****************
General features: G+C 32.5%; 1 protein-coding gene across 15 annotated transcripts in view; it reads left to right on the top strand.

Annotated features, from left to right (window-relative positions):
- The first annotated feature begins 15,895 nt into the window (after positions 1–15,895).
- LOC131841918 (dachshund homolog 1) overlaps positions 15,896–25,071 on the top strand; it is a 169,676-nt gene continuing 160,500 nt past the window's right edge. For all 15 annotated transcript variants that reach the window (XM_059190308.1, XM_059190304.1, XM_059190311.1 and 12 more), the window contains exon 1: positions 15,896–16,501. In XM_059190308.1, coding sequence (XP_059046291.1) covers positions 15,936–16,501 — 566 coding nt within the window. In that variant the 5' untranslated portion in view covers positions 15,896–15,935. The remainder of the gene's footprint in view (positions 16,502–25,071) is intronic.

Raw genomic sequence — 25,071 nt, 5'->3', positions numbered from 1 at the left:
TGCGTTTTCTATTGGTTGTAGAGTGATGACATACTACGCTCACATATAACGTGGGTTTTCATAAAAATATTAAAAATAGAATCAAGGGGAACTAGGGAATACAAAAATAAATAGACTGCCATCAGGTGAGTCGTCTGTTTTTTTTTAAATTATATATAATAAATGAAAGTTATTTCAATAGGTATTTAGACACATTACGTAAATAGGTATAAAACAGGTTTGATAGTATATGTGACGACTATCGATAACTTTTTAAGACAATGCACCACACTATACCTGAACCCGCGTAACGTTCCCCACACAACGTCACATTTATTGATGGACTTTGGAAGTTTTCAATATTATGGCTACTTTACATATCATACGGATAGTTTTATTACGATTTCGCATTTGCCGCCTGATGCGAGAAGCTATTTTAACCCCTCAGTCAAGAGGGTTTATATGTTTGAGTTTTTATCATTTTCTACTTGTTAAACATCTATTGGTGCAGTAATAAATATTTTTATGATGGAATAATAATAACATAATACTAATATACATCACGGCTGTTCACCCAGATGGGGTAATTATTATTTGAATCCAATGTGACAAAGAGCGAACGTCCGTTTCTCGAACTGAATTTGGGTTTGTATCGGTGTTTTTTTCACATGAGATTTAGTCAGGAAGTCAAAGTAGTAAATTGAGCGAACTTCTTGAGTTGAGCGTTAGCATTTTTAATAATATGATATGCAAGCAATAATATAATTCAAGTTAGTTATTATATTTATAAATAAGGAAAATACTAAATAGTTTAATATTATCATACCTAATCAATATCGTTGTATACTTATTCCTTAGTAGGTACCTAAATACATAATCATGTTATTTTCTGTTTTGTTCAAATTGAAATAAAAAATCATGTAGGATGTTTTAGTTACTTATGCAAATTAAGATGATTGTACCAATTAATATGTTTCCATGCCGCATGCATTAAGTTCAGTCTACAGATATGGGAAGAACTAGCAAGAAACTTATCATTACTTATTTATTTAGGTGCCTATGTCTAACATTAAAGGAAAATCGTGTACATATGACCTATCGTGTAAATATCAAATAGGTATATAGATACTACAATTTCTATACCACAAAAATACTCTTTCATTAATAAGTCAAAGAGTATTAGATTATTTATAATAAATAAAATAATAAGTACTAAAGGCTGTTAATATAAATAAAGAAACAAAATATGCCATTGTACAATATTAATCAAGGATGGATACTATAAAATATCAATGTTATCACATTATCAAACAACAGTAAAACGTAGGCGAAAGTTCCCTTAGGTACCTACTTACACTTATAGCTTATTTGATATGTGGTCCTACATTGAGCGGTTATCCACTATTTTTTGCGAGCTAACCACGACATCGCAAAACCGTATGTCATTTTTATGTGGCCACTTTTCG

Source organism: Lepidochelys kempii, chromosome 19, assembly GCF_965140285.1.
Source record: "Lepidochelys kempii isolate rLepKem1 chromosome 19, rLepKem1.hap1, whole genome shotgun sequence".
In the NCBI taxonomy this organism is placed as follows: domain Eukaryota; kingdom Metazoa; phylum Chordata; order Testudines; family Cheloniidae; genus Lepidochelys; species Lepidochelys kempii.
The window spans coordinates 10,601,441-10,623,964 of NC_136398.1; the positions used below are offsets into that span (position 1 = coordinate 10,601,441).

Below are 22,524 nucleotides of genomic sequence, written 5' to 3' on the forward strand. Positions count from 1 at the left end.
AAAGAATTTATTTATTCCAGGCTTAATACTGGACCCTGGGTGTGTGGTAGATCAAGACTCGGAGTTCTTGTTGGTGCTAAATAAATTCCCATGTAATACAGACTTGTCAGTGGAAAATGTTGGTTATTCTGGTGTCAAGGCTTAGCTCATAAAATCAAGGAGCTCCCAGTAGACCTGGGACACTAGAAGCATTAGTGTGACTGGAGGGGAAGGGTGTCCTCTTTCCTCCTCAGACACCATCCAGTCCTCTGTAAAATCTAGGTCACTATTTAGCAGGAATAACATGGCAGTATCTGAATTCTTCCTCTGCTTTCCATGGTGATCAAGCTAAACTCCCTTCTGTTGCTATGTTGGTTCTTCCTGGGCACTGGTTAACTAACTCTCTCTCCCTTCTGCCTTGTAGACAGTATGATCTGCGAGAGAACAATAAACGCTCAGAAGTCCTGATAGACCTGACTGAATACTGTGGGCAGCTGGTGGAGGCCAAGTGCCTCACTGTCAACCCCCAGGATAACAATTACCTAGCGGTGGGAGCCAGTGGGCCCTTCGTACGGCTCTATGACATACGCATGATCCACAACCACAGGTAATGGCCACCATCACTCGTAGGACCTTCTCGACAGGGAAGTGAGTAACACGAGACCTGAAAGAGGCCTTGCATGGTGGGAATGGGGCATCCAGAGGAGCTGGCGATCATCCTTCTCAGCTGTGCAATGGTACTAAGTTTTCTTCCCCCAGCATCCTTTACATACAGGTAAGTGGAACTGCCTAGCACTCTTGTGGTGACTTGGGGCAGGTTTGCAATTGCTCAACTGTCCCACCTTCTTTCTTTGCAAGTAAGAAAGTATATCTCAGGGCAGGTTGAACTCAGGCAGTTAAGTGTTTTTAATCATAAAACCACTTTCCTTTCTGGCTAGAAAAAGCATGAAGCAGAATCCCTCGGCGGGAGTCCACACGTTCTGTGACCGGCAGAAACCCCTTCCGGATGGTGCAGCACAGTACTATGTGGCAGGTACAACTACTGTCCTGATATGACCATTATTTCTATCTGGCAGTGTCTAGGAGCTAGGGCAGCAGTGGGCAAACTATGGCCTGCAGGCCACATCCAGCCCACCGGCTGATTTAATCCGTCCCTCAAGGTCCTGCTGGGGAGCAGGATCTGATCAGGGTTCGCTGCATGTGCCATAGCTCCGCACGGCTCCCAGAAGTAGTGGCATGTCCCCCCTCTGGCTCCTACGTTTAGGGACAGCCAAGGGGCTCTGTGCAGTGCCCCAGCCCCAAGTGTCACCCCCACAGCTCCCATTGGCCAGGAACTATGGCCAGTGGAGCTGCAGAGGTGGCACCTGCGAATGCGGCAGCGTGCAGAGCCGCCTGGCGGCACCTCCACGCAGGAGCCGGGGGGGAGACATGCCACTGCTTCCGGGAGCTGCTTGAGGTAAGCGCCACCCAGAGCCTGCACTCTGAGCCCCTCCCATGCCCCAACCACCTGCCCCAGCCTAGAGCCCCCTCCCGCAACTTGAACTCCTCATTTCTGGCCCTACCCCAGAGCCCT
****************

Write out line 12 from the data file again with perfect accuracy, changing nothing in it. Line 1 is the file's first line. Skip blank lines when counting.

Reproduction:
AAAGAATTTATTTATTCCAGGCTTAATACTGGACCCTGGGTGTGTGGTAGATCAAGACTCGGAGTTCTTGTTGGTGCTAAATAAATTCCCATGTAATACAGACTTGTCAGTGGAAAATGTTGGTTATTCTGGTGTCAAGGCTTAGCTCATAAAATCAAGGAGCTCCCAGTAGACCTGGGACACTAGAAGCATTAGTGTGACTGGAGGGGAAGGGTGTCCTCTTTCCTCCTCAGACACCATCCAGTCCTCTGTAAAATCTAGGTCACTATTTAGCAGGAATAACATGGCAGTATCTGAATTCTTCCTCTGCTTTCCATGGTGATCAAGCTAAACTCCCTTCTGTTGCTATGTTGGTTCTTCCTGGGCACTGGTTAACTAACTCTCTCTCCCTTCTGCCTTGTAGACAGTATGATCTGCGAGAGAACAATAAACGCTCAGAAGTCCTGATAGACCTGACTGAATACTGTGGGCAGCTGGTGGAGGCCAAGTGCCTCACTGTCAACCCCCAGGATAACAATTACCTAGCGGTGGGAGCCAGTGGGCCCTTCGTACGGCTCTATGACATACGCATGATCCACAACCACAGGTAATGGCCACCATCACTCGTAGGACCTTCTCGACAGGGAAGTGAGTAACACGAGACCTGAAAGAGGCCTTGCATGGTGGGAATGGGGCATCCAGAGGAGCTGGCGATCATCCTTCTCAGCTGTGCAATGGTACTAAGTTTTCTTCCCCCAGCATCCTTTACATACAGGTAAGTGGAACTGCCTAGCACTCTTGTGGTGACTTGGGGCAGGTTTGCAATTGCTCAACTGTCCCACCTTCTTTCTTTGCAAGTAAGAAAGTATATCTCAGGGCAGGTTGAACTCAGGCAGTTAAGTGTTTTTAATCATAAAACCACTTTCCTTTCTGGCTAGAAAAAGCATGAAGCAGAATCCCTCGGCGGGAGTCCACACGTTCTGTGACCGGCAGAAACCCCTTCCGGATGGTGCAGCACAGTACTATGTGGCAGGTACAACTACTGTCCTGATATGACCATTATTTCTATCTGGCAGTGTCTAGGAGCTAGGGCAGCAGTGGGCAAACTATGGCCTGCAGGCCACATCCAGCCCACCGGCTGATTTAATCCGTCCCTCAAGGTCCTGCTGGGGAGCAGGATCTGATCAGGGTTCGCTGCATGTGCCATAGCTCCGCACGGCTCCCAGAAGTAGTGGCATGTCCCCCCTCTGGCTCCTACGTTTAGGGACAGCCAAGGGGCTCTGTGCAGTGCCCCAGCCCCAAGTGTCACCCCCACAGCTCCCATTGGCCAGGAACTATGGCCAGTGGAGCTGCAGAGGTGGCACCTGCGAATGCGGCAGCGTGCAGAGCCGCCTGGCGGCACCTCCACGCAGGAGCCGGGGGGGAGACATGCCACTGCTTCCGGGAGCTGCTTGAGGTAAGCGCCACCCAGAGCCTGCACTCTGAGCCCCTCCCATGCCCCAACCACCTGCCCCAGCCTAGAGCCCCCTCCCGCAACTTGAACTCCTCATTTCTGGCCCTACCCCAGAGCCCT